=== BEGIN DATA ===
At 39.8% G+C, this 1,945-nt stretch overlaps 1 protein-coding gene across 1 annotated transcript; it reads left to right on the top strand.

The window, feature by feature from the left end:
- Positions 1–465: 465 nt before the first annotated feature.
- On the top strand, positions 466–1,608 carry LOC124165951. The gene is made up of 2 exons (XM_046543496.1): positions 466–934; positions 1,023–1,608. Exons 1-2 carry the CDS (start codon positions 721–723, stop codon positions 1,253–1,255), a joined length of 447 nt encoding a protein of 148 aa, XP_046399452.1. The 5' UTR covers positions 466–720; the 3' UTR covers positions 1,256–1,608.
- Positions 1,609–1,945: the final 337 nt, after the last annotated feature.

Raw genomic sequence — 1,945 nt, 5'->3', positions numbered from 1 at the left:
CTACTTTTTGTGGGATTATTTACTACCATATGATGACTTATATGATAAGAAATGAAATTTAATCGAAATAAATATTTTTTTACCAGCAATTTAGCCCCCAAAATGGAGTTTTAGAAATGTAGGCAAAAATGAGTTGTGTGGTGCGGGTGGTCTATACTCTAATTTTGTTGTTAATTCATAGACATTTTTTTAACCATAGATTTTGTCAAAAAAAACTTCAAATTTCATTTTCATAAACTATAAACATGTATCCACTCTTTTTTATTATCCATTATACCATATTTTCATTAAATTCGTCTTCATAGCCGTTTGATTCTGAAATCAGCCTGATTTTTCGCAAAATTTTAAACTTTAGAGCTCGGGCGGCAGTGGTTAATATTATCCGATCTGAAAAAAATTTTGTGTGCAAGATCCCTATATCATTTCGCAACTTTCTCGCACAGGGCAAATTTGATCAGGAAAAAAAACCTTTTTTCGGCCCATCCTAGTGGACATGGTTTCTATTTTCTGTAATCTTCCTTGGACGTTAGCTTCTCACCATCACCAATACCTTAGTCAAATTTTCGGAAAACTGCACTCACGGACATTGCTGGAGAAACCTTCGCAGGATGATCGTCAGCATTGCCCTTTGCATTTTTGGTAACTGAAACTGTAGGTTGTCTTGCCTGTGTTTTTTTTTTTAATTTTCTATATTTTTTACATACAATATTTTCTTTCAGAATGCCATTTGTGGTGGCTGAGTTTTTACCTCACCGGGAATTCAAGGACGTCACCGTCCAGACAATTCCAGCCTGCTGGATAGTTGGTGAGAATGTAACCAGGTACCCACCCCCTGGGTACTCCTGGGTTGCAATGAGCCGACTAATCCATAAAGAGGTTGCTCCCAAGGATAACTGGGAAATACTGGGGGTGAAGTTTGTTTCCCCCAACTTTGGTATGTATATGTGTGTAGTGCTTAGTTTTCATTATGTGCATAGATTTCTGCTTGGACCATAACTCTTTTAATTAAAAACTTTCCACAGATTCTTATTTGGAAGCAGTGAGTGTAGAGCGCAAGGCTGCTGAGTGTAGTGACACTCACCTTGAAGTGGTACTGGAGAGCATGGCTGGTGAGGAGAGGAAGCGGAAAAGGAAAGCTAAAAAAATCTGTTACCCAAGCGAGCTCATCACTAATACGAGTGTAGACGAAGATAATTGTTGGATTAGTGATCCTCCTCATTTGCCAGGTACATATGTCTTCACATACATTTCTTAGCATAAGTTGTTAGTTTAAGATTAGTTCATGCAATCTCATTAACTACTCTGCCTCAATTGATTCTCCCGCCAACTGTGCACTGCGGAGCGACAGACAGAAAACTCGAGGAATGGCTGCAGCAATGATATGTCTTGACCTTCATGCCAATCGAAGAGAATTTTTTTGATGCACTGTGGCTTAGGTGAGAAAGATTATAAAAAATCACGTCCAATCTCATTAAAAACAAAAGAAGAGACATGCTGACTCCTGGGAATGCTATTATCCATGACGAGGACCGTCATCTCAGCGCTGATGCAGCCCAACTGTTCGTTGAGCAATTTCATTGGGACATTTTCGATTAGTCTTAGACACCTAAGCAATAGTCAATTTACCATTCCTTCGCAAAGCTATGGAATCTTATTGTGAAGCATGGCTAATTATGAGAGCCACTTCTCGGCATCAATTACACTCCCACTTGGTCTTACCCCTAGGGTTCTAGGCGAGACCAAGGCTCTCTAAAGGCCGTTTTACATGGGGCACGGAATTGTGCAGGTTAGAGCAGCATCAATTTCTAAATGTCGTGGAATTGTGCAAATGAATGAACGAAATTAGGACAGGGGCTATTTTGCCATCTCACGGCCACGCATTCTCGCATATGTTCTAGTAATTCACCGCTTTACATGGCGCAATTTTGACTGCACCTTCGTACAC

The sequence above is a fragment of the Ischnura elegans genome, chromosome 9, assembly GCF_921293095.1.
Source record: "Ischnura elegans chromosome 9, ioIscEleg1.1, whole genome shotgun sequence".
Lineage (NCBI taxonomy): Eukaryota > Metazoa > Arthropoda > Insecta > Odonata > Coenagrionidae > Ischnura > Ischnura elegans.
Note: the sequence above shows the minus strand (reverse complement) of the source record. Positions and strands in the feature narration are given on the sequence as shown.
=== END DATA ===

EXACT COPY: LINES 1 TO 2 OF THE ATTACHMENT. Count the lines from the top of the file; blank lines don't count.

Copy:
At 39.8% G+C, this 1,945-nt stretch overlaps 1 protein-coding gene across 1 annotated transcript; it reads left to right on the top strand.

The window, feature by feature from the left end: